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STRIKES

French rail strike hits Monday services and leaves SNCF with ‘€100 million’ bill…so far

Train services in France were once again disrupted on Monday as rolling rail strikes continued. The ongoing industrial action has so far cost the state "€100 million" said the CEO of SNCF.

French rail strike hits Monday services and leaves SNCF with '€100 million' bill...so far
AFP

The rolling strikes at French railway operator SNCF which began last week have cost the company “around 100 million euros” ($123 million) so far, the operator's chief executive Guillaume Pepy said Monday.

Workers have pledged two days of stoppages every five days to protest the government's planned overhaul of the operator, which has caused losses of “some 20 million euros per day”, Pepy told BFM television.

Pepy said the the disruptions often spill into non-strike days.

Rail workers began their strikes on two out of every five working days last week to protest the government's planned overhaul of the operator.

The strikes are set to run until the end of June.

Services have been badly hit by the strike each day.

On Monday around one in five high-speed TGV trains was running whilst no Ouigo trains – low cost TGV services – were operating.

France's regional TER trains were running a third of the usual services but the Intercité trains were badly hit with only one of six trains running.

In Paris the RER commuter services were once again hit with only one out of five trains running on the RER C whilst the RER B, which links Paris to the airports, was reduced to a third of the usual services.

The Eurostar was running three-quarters of its normal services while other international trains to Spain and Germany were running at only between a third and fifth of usual services.

 

Pepy noted “quite heavy participation” for the strike on Monday, “though there are more trains than last time”, a reference to the stoppages last week.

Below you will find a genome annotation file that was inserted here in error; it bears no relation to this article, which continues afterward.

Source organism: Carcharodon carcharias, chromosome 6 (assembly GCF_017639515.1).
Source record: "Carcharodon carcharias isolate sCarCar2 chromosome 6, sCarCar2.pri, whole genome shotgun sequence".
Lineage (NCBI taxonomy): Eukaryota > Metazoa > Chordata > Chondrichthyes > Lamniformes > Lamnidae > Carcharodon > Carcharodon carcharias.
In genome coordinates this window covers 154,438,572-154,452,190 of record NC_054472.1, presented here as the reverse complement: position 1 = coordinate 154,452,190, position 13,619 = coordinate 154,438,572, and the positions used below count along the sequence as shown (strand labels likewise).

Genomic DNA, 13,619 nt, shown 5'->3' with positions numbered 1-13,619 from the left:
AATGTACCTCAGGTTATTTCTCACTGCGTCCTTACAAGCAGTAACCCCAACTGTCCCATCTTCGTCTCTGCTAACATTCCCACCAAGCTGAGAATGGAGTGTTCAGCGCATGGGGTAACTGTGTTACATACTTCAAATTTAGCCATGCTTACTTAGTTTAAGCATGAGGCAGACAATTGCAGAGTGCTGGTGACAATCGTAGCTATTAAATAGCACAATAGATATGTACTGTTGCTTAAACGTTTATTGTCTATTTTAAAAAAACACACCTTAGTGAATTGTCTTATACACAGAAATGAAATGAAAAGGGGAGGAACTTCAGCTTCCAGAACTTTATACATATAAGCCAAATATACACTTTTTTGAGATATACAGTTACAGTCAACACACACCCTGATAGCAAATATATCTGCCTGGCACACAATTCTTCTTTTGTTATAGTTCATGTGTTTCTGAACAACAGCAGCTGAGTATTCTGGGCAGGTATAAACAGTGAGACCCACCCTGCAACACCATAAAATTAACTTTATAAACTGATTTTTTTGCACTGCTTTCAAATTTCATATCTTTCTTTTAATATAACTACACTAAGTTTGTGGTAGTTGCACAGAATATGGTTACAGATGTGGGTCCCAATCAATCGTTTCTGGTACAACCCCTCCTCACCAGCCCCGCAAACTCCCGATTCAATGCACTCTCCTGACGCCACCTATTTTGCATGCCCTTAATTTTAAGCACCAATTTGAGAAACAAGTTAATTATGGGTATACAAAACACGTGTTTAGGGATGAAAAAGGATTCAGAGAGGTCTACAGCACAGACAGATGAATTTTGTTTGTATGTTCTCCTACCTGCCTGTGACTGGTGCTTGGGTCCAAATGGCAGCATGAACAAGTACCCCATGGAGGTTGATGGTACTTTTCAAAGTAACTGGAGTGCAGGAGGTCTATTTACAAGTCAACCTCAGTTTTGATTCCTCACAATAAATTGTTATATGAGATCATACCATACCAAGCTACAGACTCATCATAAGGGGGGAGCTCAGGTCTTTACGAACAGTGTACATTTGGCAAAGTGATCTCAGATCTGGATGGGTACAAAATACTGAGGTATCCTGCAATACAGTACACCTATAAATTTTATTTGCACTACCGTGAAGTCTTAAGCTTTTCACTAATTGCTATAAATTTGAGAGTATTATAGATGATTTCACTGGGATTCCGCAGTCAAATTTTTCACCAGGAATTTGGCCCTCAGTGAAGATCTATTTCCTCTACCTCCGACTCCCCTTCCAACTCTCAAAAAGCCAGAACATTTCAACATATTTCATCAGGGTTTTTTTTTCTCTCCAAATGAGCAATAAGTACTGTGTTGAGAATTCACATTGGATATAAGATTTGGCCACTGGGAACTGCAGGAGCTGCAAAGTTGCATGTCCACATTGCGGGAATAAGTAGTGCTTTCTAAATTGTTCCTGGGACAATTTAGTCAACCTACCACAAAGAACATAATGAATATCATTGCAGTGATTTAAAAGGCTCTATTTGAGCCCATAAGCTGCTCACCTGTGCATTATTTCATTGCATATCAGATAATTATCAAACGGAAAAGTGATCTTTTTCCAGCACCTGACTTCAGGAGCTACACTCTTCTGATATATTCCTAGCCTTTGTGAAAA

“From what I can see, France has not been paralysed,” Pepy said, “but clients are being heavily penalised.”

Under the reform plan, new hires would be denied the jobs-for-life and early retirement guarantees enjoyed by current rail employees, and the SNCF would be transformed into a private company whose shares are owned by the state.

The government has insisted it won't back down, while unions claim to have broad public support, with more than 510,000 euros pledged to a fund set up to compensate lost wages for striking workers.

President Emmanuel Macron, who has not spoken on the conflict publicly since it started, plans to give an hour-long televised interview at midday on
Thursday.

Macron will also address the strike during a two-hour primetime interview Sunday with BFM television and the investigative news website Mediapart.

Parliament is scheduled to begin debating the government's overhaul on Monday, though Macron has said he will implement the changes by decree in order to move quickly ahead of the opening of French passenger rail traffic to competition starting in 2020.

Monday's strike is scheduled to end at 8:00 pm (1800 GMT) before resuming for another two-day stoppage on Friday.

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STRIKES

French customs officers strike over job cuts

Customs officers across France will walk out on Thursday in protest at job cuts that unions say will “weaken the customs network”.

French customs officers strike over job cuts

The national strike on Thursday, March 10th is expected to lead to delays at ports, airports and on the Eurostar.

The strike, which will include a rally outside the National Assembly building in Paris, was called by the CFDT-Douane and has the support of other unions. 

A work-to-rule protest over pay and conditions by customs officers in 2019, under the shadow of Brexit, led to delays and disruption at airports, as well as ports including Calais and Dunkirk, and on Eurostar trains.

Unions are calling on the government to axe plans to switch responsibility for import duty collection to the Direction Générale des Finances Publiques by 2024, at the cost of 700 customs’ officer jobs – and, according to strikers, tens of billions of euros to State coffers.

“We are asking for the reforms to be stopped, mainly that of the transfer of taxation, which is disorganising the network with the elimination of nearly a thousand jobs,” CFDT-Douane’s secretary general David-Olivier Caron said.

The planned job cuts come after years of restructuring and streamlining that has seen thousands of positions disappear, the unions say, when customs fraud and smuggling is rising because of a lack of resources.

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